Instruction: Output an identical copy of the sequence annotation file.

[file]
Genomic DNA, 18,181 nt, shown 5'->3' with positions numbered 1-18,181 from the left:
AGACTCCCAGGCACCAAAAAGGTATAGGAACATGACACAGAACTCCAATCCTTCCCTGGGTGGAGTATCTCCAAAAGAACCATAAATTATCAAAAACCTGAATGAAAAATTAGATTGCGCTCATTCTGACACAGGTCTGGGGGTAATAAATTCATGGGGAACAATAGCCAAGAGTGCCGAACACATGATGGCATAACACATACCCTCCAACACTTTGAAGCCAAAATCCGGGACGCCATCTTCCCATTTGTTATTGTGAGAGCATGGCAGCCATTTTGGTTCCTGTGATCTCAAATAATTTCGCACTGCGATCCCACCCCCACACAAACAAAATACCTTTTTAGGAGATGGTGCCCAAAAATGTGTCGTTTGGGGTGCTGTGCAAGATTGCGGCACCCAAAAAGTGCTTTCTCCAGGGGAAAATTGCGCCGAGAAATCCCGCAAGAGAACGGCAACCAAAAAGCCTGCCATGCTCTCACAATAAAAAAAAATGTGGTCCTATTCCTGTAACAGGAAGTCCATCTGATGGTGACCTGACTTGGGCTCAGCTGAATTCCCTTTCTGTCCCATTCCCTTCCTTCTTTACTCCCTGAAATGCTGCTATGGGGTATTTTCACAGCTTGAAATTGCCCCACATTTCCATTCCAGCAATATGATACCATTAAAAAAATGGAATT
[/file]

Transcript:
Genomic DNA, 18,181 nt, shown 5'->3' with positions numbered 1-18,181 from the left:
AGACTCCCAGGCACCAAAAAGGTATAGGAACATGACACAGAACTCCAATCCTTCCCTGGGTGGAGTATCTCCAAAAGAACCATAAATTATCAAAAACCTGAATGAAAAATTAGATTGCGCTCATTCTGACACAGGTCTGGGGGTAATAAATTCATGGGGAACAATAGCCAAGAGTGCCGAACACATGATGGCATAACACATACCCTCCAACACTTTGAAGCCAAAATCCGGGACGCCATCTTCCCATTTGTTATTGTGAGAGCATGGCAGCCATTTTGGTTCCTGTGATCTCAAATAATTTCGCACTGCGATCCCACCCCCACACAAACAAAATACCTTTTTAGGAGATGGTGCCCAAAAATGTGTCGTTTGGGGTGCTGTGCAAGATTGCGGCACCCAAAAAGTGCTTTCTCCAGGGGAAAATTGCGCCGAGAAATCCCGCAAGAGAACGGCAACCAAAAAGCCTGCCATGCTCTCACAATAAAAAAAAATGTGGTCCTATTCCTGTAACAGGAAGTCCATCTGATGGTGACCTGACTTGGGCTCAGCTGAATTCCCTTTCTGTCCCATTCCCTTCCTTCTTTACTCCCTGAAATGCTGCTATGGGGTATTTTCACAGCTTGAAATTGCCCCACATTTCCATTCCAGCAATATGATACCATTAAAAAAATGGAATT